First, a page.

Info

struct nlmsghdr {

_u32 nlmsg_len; /* Length of message including header */

_u16 nlmsg_flags; /* Additional flags */

36The protocol family operations netlink_family_ops point to this function. Recall from Section 12.10.4 that the creation function is automatically called when a new socket is created.

37The kernel offers the standard data structure struct nlattr if netlink is used to transport attributes. This possibility is not discussed in detail, but note that all attribute definitions and a useful set of auxiliary helper functions can be found in include/net/netlink.h.

□ The length of the total message — including header and any required padding — is stored in nlmsg_len.

□ The message type is denoted by nlmsg_type. The value is private to the family and not inspected or modified by generic netlink code.

□ Various flags can be stored in nlmsg_flags. All possible values are defined in <netlink.h>. For our purposes, mainly two flags are of relevance: nlm_f_request is set if a message contains a request to perform some specific action (as opposed to transferring just some status information), and nlm_f_ack requests that an acknowledgment is sent on receiving the message and successfully processing the request.

□ nlmsg_seq holds a sequence number that induces a temporal relationship amongst a series of messages.

□ The unique port ID that identifies the sender is stored in nlmsg_pid.

Note that the constituents of netlink messages are always aligned to nlmsg_alignto (usually set to 4) byte boundaries as indicated in the figure. Since the size of struct nlmsghdr is currently a multiple of nlmsg_alignto, the alignment criterion is automatically fulfilled for the header. Padding might, however, be required behind the payload. To ensure that the padding requirements are fulfilled, the kernel introduces several macros in <netlink.h> that can be used to properly compute the boundaries. Since they are well documented in the manual page netlink(3), the information is not repeated here.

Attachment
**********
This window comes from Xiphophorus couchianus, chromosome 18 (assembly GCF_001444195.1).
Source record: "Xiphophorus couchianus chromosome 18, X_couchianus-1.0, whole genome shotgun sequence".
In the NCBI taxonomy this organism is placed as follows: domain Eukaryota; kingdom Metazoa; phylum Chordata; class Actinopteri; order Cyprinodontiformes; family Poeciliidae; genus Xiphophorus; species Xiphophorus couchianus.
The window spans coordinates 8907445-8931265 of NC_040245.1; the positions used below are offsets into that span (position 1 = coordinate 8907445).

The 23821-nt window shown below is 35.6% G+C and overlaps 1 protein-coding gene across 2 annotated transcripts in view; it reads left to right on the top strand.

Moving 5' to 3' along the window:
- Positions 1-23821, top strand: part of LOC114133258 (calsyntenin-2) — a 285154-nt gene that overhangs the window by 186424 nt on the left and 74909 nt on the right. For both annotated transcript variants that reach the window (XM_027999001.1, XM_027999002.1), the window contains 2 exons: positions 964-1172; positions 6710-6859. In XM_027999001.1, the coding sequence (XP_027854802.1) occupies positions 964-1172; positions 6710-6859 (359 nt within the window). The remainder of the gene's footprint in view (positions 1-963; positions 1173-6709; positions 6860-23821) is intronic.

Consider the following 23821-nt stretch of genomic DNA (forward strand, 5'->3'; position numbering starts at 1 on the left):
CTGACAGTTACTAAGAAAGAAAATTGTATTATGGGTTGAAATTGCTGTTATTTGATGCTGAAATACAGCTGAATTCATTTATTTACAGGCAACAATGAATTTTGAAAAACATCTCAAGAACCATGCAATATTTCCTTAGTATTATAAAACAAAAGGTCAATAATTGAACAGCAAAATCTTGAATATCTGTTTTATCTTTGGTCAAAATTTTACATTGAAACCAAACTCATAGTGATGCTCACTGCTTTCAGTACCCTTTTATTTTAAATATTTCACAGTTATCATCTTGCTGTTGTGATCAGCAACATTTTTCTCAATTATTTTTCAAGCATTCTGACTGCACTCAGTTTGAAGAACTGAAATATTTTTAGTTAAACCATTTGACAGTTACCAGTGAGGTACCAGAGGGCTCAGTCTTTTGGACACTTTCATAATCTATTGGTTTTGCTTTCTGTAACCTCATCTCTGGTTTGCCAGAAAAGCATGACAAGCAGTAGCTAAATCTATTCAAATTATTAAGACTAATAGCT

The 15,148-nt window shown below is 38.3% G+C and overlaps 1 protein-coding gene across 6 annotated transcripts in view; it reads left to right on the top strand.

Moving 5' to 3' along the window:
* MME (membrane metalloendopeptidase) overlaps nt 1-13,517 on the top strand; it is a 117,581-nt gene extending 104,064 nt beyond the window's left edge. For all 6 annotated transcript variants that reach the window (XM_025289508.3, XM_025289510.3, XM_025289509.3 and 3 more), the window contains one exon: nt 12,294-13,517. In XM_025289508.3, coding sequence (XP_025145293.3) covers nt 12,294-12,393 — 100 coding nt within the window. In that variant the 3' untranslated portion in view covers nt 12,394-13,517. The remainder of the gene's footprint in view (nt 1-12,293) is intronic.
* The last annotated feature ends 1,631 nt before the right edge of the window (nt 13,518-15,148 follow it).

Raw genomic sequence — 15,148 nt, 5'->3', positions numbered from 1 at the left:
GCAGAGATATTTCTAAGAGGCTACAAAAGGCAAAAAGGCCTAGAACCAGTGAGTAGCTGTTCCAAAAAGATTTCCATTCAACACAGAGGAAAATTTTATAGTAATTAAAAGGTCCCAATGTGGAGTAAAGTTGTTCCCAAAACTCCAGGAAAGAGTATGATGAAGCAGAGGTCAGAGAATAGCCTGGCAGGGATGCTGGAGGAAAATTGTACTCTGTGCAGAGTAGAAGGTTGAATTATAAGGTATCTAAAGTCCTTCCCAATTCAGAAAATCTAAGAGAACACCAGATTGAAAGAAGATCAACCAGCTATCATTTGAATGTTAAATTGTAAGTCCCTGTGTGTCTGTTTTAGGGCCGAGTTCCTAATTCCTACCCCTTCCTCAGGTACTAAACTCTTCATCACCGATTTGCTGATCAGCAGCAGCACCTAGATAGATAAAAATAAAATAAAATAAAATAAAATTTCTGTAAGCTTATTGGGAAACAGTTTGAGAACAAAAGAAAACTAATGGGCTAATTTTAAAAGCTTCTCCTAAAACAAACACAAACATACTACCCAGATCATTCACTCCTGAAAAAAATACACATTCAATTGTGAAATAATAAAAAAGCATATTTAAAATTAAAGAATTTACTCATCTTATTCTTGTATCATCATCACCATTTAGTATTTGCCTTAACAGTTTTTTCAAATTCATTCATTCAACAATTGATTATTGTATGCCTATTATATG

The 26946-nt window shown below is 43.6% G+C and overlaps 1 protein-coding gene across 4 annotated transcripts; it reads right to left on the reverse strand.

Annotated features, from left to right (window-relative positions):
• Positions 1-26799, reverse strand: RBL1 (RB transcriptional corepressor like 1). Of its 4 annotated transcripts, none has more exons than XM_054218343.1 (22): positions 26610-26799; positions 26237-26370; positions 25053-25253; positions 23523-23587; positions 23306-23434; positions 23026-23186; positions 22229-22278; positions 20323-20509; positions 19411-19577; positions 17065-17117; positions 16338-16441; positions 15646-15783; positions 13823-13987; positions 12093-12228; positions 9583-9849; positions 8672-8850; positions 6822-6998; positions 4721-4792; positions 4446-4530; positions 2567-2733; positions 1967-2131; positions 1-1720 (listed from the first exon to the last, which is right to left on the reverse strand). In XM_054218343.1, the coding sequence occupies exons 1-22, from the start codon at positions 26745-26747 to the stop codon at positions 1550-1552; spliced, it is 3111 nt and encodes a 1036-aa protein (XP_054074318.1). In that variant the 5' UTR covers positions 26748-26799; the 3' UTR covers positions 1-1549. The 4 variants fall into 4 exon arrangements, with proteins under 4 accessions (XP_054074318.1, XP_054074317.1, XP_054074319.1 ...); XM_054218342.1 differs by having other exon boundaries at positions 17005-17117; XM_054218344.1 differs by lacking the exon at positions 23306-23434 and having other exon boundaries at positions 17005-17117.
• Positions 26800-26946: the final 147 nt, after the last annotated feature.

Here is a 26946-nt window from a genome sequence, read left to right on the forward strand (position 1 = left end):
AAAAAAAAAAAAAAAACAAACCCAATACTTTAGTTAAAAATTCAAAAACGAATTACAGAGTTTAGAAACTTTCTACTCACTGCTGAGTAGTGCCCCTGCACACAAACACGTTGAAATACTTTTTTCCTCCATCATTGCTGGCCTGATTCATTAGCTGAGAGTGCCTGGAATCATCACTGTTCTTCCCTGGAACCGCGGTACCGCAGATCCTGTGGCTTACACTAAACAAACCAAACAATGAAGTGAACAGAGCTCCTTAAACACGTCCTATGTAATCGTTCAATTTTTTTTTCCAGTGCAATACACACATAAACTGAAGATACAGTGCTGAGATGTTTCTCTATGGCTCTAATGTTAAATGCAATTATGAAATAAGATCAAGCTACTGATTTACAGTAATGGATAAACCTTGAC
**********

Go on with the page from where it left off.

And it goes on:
The length of a message should fit into a single page because this places only little pressure on memory allocation. However, if pages larger the 8 KiB are used, then the message size should not exceed 8 KiB because userland should not be forced to allocate excessively big buffers to receive netlink messages. The kernel defines the constant nlmsg_goodsize, which contains the preferred amount of total space for a message. nlmsg_default_size specifies how much space is available for the payload without header. When a socket buffer into which a netlink message is constructed is allocated, nlmsg_goodsize is a good choice for its size.

Keeping Track of Netlink Connections

The kernel keeps track of all netlink connections as represented by sock instances using several hash tables. They are implemented around the global array nl_table, which contains pointers to instances of struct netlink_table. The actual definition of this structure does not bother us in detail because the hashing method follows a rather straightforward path:

1. Each array element of nl_table provides a separate hash for each protocol family member. Recall that each family member is identified by one of the constants defined by netlink_xxx, where XXX includes route or kobject_uevent, for instance.

2. The hash chain number is determined using nl_pid_hashfn based on the port ID and a (unique) random number associated with the hash chain.38

38Actually, the situation is more complicated because the kernel rehashes the elements on the hash table when there are too many entries, but this extra complexity is ignored here.

netlink_insert is used to insert new entries into the hash table, while netlink_lookup allows for finding sock instances:

Continue reading here: Netnetlinkafnetlinkc

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